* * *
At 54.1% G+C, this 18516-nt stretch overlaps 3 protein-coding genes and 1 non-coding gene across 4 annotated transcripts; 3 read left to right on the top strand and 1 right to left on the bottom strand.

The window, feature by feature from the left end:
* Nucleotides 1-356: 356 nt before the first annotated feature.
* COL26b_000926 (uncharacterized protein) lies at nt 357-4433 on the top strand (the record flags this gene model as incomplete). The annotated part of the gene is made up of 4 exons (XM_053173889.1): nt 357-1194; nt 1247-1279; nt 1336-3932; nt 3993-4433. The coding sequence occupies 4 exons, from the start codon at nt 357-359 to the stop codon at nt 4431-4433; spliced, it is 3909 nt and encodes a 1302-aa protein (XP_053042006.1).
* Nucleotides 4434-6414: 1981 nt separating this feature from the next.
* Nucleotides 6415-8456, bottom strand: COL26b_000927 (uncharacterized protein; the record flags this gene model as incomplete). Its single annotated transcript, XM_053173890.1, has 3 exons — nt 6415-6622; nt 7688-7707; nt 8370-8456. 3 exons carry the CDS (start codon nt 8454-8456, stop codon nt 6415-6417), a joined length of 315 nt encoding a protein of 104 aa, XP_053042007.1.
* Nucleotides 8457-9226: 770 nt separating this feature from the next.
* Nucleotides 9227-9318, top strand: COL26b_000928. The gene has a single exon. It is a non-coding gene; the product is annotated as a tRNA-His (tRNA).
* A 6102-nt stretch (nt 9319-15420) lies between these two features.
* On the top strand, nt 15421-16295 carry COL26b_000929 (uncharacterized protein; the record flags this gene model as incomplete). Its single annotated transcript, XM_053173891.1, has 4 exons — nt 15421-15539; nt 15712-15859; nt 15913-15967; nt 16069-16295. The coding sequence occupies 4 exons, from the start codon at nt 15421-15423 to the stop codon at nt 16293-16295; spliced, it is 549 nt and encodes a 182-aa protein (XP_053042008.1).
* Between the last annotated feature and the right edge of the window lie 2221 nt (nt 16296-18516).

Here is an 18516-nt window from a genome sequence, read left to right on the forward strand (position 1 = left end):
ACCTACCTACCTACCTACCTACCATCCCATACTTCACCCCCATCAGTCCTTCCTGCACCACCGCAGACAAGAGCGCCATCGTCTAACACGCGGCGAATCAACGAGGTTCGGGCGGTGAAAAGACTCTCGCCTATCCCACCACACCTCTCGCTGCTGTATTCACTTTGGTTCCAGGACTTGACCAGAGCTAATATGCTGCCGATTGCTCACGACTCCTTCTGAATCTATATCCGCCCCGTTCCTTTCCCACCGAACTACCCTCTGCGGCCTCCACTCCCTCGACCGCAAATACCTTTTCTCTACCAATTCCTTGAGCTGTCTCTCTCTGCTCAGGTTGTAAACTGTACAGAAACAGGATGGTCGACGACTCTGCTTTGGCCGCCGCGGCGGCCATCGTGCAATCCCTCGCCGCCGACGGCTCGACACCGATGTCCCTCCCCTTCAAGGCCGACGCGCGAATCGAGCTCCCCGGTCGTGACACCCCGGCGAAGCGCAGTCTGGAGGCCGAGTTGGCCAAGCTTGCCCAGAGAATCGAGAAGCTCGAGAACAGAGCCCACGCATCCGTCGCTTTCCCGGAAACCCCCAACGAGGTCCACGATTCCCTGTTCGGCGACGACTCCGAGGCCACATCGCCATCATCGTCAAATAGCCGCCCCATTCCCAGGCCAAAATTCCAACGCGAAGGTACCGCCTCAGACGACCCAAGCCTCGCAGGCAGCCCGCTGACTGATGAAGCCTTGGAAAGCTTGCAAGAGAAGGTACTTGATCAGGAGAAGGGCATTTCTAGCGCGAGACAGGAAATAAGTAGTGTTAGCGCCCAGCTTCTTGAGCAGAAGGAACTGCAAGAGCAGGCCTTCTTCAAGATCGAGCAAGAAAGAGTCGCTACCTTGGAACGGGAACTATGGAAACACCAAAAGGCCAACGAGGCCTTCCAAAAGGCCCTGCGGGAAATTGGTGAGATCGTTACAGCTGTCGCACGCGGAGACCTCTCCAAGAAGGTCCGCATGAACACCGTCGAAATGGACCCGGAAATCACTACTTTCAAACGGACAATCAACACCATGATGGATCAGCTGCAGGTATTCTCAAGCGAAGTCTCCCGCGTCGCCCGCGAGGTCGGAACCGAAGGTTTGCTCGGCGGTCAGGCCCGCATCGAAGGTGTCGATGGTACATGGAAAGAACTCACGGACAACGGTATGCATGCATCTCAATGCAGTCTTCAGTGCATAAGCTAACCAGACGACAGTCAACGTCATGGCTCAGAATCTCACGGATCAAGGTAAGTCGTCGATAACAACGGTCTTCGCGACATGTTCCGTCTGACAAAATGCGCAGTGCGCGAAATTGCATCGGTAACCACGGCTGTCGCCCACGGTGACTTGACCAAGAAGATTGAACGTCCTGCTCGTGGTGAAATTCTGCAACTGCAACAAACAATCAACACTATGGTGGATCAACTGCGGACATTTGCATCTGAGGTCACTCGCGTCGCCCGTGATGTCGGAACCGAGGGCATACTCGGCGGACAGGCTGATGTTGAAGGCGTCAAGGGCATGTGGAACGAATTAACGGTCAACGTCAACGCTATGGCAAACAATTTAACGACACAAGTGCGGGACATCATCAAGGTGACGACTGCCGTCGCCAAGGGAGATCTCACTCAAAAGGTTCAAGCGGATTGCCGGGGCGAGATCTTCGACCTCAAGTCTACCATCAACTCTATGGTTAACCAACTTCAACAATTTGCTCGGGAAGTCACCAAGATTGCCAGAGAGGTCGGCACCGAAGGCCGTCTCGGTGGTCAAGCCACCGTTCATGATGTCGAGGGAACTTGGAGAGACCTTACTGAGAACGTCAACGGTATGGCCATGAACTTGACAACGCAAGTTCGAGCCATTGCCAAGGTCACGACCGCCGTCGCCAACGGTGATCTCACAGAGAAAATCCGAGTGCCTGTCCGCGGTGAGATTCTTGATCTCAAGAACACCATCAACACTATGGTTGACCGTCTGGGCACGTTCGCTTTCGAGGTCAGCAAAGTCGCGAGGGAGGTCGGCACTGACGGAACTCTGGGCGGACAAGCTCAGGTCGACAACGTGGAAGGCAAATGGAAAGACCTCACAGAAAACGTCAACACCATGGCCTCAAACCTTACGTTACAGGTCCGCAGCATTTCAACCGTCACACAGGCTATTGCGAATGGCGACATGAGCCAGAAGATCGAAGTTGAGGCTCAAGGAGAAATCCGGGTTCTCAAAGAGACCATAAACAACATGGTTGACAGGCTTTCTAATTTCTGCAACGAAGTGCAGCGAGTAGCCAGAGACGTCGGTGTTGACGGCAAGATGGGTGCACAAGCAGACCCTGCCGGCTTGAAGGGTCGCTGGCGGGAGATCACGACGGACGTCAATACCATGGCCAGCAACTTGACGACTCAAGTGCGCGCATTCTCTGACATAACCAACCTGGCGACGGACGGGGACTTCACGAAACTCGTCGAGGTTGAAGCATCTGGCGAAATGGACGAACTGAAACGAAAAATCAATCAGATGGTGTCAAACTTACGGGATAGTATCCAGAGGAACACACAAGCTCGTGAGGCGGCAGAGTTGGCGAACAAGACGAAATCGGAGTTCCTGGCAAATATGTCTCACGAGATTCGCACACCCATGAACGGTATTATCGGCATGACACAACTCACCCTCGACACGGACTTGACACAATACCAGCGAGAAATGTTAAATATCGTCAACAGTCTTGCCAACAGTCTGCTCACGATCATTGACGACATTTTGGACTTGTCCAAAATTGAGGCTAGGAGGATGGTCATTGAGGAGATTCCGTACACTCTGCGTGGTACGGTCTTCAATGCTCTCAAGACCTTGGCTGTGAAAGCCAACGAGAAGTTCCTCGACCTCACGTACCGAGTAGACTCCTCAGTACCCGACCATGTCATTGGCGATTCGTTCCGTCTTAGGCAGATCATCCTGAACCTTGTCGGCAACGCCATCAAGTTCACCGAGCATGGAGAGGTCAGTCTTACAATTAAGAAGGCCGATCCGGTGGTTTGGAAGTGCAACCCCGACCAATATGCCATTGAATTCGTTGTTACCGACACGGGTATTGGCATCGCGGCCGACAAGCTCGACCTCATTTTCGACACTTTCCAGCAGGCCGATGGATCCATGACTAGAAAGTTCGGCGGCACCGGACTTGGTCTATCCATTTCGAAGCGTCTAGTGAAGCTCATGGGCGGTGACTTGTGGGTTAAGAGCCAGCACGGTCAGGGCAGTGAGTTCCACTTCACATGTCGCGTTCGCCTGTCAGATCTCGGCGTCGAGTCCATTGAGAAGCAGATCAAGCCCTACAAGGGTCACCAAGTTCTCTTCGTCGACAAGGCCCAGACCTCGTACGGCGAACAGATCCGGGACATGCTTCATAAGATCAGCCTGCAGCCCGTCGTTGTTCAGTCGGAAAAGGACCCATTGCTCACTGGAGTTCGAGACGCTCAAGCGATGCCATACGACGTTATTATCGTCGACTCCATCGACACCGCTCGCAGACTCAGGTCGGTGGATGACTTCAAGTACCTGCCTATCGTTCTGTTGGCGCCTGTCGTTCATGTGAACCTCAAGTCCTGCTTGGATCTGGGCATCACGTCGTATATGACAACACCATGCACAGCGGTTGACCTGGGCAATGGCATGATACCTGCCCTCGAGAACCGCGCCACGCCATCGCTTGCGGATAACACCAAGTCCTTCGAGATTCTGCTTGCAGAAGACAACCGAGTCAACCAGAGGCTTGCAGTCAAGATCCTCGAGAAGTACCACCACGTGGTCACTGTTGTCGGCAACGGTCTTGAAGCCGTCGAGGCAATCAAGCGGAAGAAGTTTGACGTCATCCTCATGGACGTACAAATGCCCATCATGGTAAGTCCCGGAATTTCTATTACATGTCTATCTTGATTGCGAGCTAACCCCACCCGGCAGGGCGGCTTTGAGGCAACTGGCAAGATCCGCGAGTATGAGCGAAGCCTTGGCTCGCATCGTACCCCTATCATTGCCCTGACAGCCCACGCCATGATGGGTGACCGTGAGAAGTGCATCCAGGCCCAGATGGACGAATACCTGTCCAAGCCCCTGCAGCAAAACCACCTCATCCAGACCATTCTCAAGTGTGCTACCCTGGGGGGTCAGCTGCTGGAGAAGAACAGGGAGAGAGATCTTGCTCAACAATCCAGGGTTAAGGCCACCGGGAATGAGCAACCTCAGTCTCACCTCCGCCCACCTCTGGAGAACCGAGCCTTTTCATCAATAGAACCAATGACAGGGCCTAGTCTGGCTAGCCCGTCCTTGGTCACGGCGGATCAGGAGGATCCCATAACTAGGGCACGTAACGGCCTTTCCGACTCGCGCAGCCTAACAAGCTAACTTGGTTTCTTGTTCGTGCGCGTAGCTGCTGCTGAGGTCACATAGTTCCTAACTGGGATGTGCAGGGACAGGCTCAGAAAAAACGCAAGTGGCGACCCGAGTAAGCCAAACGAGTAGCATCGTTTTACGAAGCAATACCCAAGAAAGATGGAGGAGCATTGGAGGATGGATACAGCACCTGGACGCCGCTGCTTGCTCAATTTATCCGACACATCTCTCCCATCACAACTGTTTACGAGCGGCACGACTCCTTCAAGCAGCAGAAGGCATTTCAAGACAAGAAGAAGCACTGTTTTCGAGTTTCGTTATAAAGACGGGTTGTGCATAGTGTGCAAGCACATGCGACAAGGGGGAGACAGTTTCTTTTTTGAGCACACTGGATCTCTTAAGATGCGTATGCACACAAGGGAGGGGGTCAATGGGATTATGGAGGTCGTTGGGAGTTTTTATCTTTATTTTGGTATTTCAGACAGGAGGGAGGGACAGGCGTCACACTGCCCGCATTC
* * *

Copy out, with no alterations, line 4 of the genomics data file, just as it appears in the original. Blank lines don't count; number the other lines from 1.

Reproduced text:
* COL26b_000926 (uncharacterized protein) lies at nt 357-4433 on the top strand (the record flags this gene model as incomplete). The annotated part of the gene is made up of 4 exons (XM_053173889.1): nt 357-1194; nt 1247-1279; nt 1336-3932; nt 3993-4433. The coding sequence occupies 4 exons, from the start codon at nt 357-359 to the stop codon at nt 4431-4433; spliced, it is 3909 nt and encodes a 1302-aa protein (XP_053042006.1).